Outstanding in the Field hosts long table dinners across the world with events in the United States, Canada, France, and Tokyo. Showcasing locally sourced ingredients, guests are treated to meals that come from the fields that lie just inches from their table. Past and future event locations include farms, gardens, ranches, mountain tops, inside sea caves, and on islands.
The takeaway: People want to know more about food. If you have something you feel you need to share, use your pop-up as an opportunity to educate an eager audience.
Dinner with a Message
Seafood Stories aims to serve delicious seafood dishes while teaching diners how to support healthy oceans with their purchasing decisions. Dinners are themed around a different conversation topic each time, ranging from fish species to the lives of fishermen. Proceeds from the events go towards Fish Revolution, a non-profit that educates consumers on sustainable seafood business policies for chefs and seafood industry members.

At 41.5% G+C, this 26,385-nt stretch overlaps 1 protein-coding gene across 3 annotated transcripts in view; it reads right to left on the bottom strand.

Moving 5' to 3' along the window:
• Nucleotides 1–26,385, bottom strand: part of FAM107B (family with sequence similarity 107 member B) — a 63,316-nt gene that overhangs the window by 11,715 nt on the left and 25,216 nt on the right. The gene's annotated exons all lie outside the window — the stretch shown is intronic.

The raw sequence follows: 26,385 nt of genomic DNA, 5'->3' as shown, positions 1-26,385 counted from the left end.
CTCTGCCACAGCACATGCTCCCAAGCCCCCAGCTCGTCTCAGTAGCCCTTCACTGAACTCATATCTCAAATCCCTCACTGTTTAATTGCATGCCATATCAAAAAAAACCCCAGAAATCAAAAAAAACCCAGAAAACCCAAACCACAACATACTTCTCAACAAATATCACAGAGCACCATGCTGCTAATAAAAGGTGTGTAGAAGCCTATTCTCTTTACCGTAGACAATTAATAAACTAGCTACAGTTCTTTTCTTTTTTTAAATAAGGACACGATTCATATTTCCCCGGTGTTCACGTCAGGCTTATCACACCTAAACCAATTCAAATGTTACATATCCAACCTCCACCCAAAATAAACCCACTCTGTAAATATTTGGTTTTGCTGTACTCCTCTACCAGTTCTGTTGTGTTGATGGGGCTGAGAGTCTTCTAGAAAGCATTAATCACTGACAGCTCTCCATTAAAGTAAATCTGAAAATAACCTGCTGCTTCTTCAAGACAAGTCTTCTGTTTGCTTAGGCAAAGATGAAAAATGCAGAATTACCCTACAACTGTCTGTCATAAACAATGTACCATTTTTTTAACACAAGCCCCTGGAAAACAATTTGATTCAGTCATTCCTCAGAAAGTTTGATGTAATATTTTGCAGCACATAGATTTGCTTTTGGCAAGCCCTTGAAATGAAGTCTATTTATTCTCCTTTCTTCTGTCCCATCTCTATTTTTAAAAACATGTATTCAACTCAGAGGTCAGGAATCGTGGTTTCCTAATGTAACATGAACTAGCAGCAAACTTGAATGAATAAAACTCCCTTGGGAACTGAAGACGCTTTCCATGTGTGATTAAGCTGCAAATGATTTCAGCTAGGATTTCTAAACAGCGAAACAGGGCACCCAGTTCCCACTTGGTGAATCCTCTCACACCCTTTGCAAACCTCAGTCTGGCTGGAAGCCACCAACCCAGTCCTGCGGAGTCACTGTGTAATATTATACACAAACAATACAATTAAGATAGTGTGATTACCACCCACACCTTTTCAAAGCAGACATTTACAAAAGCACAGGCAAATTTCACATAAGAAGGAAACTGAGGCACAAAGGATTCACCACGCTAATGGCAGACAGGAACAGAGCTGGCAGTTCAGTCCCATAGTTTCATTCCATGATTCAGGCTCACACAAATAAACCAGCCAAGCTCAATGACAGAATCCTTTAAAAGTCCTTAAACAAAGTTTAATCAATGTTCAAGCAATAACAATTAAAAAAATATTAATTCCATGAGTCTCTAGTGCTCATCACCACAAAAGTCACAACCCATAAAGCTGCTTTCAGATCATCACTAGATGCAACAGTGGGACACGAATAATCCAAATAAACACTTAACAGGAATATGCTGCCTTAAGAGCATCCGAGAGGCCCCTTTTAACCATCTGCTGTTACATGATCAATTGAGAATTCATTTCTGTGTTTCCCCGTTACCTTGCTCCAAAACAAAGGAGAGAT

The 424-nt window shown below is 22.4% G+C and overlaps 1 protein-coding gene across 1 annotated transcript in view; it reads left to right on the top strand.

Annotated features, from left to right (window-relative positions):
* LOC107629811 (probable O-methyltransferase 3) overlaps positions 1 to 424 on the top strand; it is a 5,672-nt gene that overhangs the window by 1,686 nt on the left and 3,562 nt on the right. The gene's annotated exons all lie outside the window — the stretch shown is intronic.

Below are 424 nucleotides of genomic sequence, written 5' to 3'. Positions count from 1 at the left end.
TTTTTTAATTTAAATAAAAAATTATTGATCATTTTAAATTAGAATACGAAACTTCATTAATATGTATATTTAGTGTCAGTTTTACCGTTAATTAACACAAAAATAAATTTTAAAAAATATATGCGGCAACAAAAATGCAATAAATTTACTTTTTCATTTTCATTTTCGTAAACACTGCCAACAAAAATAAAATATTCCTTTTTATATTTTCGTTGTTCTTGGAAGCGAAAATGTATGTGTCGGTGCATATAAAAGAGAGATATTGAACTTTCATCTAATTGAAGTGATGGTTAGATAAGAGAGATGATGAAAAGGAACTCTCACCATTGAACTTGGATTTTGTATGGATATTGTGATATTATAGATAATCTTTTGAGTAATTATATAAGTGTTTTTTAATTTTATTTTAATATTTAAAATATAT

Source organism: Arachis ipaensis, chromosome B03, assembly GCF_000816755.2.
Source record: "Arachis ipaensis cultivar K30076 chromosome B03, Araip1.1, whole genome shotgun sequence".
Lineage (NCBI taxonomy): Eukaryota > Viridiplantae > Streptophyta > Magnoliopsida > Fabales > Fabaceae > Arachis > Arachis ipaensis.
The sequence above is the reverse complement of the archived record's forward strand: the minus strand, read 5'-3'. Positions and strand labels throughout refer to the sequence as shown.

The takeaway: Opening your pop-up can help change the world. Pair your pop-up with some feel-good charity work and people will remember a lot more than the food.
Best Travel Inspiration
Upon returning from a trip to Vietnam, chef-owners Sarah Bui and Anna Vocaturo decided to offer a series of monthly Doi Dua pop-up dinners to reflect their new knowledge of the cuisine. Ingredients are sourced locally while also taking advantage of authentic imported Asian goods. Bui’s take on her own traditional family dishes creates a new experience of Vietnamese food that takes from other forms of cuisine as well.